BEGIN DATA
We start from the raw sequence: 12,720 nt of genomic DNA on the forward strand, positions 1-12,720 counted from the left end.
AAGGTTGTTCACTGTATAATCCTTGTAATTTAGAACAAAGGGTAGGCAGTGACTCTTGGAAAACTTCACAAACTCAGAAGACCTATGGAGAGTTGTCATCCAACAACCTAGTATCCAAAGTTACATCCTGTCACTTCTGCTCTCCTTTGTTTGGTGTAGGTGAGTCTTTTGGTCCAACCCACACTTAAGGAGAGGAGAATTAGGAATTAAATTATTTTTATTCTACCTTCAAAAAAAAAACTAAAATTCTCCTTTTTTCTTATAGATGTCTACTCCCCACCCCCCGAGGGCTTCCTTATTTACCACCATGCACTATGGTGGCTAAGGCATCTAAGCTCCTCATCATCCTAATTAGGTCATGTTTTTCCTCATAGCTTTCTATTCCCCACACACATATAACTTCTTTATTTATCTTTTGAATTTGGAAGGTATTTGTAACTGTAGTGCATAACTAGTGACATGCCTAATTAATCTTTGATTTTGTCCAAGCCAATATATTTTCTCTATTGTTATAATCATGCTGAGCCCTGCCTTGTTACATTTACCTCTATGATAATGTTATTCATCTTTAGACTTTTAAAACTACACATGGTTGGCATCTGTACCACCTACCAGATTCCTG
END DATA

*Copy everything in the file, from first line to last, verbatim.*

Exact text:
We start from the raw sequence: 12,720 nt of genomic DNA on the forward strand, positions 1-12,720 counted from the left end.
AAGGTTGTTCACTGTATAATCCTTGTAATTTAGAACAAAGGGTAGGCAGTGACTCTTGGAAAACTTCACAAACTCAGAAGACCTATGGAGAGTTGTCATCCAACAACCTAGTATCCAAAGTTACATCCTGTCACTTCTGCTCTCCTTTGTTTGGTGTAGGTGAGTCTTTTGGTCCAACCCACACTTAAGGAGAGGAGAATTAGGAATTAAATTATTTTTATTCTACCTTCAAAAAAAAAACTAAAATTCTCCTTTTTTCTTATAGATGTCTACTCCCCACCCCCCGAGGGCTTCCTTATTTACCACCATGCACTATGGTGGCTAAGGCATCTAAGCTCCTCATCATCCTAATTAGGTCATGTTTTTCCTCATAGCTTTCTATTCCCCACACACATATAACTTCTTTATTTATCTTTTGAATTTGGAAGGTATTTGTAACTGTAGTGCATAACTAGTGACATGCCTAATTAATCTTTGATTTTGTCCAAGCCAATATATTTTCTCTATTGTTATAATCATGCTGAGCCCTGCCTTGTTACATTTACCTCTATGATAATGTTATTCATCTTTAGACTTTTAAAACTACACATGGTTGGCATCTGTACCACCTACCAGATTCCTG